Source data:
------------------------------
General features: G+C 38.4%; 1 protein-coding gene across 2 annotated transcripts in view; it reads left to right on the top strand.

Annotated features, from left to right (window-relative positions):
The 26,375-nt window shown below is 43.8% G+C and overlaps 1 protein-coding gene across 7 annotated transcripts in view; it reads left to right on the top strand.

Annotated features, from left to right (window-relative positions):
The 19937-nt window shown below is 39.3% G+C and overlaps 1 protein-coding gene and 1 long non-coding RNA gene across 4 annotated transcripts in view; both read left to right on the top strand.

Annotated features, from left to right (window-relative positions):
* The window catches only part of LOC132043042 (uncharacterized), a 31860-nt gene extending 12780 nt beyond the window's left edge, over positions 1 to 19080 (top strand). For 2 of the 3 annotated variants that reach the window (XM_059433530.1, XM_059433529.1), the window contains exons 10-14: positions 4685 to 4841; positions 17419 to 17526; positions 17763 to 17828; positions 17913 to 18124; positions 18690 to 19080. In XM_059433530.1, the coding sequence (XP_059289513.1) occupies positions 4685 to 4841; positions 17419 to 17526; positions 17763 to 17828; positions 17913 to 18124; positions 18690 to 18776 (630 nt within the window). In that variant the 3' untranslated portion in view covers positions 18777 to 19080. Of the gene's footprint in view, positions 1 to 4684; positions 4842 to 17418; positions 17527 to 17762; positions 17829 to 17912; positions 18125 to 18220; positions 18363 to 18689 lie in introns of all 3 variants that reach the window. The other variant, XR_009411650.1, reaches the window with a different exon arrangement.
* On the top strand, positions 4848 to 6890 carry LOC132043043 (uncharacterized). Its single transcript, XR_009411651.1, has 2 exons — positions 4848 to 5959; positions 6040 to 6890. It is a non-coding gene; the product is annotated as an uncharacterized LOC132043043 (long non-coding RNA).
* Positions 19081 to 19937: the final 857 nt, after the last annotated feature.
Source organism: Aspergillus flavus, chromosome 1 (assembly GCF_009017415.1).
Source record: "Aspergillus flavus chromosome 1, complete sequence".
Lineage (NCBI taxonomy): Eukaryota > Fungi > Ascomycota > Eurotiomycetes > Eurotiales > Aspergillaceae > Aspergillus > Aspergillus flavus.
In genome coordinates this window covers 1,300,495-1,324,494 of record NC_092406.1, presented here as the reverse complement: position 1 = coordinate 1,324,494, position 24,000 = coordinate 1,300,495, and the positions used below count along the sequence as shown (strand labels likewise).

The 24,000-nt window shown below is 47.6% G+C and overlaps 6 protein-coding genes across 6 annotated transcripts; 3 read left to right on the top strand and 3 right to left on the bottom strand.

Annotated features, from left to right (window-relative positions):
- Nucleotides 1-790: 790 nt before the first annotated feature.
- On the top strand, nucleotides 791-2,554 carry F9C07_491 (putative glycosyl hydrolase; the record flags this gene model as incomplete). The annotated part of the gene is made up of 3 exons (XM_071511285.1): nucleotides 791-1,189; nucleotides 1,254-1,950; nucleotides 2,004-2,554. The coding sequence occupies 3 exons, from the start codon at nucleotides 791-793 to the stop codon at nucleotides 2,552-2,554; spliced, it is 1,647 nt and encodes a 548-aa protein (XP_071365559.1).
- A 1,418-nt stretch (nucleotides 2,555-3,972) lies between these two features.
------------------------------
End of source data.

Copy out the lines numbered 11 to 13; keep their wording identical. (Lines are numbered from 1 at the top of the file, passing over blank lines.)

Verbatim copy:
Source record: "Aspergillus flavus chromosome 1, complete sequence".
Lineage (NCBI taxonomy): Eukaryota > Fungi > Ascomycota > Eurotiomycetes > Eurotiales > Aspergillaceae > Aspergillus > Aspergillus flavus.
In genome coordinates this window covers 1,300,495-1,324,494 of record NC_092406.1, presented here as the reverse complement: position 1 = coordinate 1,324,494, position 24,000 = coordinate 1,300,495, and the positions used below count along the sequence as shown (strand labels likewise).